№ 1, 2020
In the recent decades one of the main trends in Western democracies has been the emergence of new political players articulating the changing demands of the society (populists, nationalists, Eurosceptics, feminists, environmental movements etc.). By transforming into parties, these players challenge the existing party system, which makes it more volatile.
In the research presented in the article, the authors focused on the dynamics of the nationalization of party systems as one of the components of volatility, reflecting the territorial heterogeneity of the electoral support of political players. Their analysis of the last 4—6 electoral cycles in 18 Western democracies, which they compared with the elections of the 1960—1970s (viewed as a starting point) revealed the divergence of the modern processes of party system nationalization. According to the authors, the development paths of these processes are primarily determined by the within-country political context and individual characteristics of the evolution of party systems and almost never follow the patterns revealed in the earlier studies. Not only did parties with a long history of being active on the political stage keep the support of the electorate, but in some cases they even strengthened their positions. However, it is the old parties that are responsible for the main challenges for the homogeneity of the electoral space. The most successful new parties are not inferior to the old ones in their level of nationalization, which on the whole indicates a high degree of consolidation of the electoral space of Western democracies.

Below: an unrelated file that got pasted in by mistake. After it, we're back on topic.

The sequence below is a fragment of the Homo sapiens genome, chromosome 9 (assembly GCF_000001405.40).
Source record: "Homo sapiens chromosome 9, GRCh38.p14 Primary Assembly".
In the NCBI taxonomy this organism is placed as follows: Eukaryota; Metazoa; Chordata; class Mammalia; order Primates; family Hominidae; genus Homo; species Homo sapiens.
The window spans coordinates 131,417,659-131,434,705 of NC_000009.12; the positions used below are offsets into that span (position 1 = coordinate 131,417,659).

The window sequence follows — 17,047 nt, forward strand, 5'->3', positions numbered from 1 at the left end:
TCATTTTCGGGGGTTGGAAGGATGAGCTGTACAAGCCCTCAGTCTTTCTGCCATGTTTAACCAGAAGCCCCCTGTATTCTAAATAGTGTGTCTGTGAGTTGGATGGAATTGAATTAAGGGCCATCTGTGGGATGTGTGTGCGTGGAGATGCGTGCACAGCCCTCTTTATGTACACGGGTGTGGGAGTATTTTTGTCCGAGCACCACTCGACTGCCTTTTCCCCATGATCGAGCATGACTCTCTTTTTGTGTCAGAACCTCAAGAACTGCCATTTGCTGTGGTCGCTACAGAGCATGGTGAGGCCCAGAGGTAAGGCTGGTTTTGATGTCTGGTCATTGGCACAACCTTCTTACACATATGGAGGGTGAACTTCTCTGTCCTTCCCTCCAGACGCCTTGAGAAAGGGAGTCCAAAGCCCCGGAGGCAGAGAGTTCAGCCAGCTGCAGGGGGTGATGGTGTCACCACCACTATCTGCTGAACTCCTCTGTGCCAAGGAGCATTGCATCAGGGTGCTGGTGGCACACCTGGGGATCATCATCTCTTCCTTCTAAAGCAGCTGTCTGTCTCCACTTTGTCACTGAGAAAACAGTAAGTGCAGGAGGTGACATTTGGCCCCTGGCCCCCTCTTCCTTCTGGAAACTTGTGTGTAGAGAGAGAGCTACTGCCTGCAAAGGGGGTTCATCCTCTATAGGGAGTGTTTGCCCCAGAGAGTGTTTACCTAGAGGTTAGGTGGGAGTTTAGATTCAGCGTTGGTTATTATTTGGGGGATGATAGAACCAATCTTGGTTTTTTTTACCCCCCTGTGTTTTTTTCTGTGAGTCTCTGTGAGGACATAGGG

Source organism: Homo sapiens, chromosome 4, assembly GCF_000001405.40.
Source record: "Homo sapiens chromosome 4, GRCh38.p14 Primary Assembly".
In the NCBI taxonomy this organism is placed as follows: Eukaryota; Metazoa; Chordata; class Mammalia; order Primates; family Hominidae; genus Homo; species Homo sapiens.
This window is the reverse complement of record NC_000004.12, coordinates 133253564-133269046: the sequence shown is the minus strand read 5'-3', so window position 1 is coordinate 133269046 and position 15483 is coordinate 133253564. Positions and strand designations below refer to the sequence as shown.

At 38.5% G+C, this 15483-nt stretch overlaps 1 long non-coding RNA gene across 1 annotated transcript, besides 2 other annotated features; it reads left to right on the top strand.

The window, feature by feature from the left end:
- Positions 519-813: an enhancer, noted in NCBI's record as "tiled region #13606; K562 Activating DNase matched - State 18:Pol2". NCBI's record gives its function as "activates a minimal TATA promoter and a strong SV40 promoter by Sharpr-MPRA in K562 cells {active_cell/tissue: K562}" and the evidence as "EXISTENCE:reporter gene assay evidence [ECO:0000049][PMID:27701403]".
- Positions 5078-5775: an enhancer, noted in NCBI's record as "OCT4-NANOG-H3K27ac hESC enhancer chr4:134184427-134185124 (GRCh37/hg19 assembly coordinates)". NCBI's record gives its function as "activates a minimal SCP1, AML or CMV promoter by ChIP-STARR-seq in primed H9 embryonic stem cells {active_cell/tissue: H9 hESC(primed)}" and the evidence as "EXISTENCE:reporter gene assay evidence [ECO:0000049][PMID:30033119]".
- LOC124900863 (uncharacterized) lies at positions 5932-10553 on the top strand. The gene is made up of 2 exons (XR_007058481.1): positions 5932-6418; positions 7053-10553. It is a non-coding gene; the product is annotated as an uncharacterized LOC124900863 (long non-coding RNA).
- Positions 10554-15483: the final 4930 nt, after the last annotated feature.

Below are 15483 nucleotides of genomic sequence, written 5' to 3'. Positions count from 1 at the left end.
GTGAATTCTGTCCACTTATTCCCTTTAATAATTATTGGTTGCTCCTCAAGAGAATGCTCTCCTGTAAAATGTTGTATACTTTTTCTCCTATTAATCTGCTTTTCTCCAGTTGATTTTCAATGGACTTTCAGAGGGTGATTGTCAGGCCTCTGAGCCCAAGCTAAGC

Main Page ~ Authors ~ Luizidis Elizaveta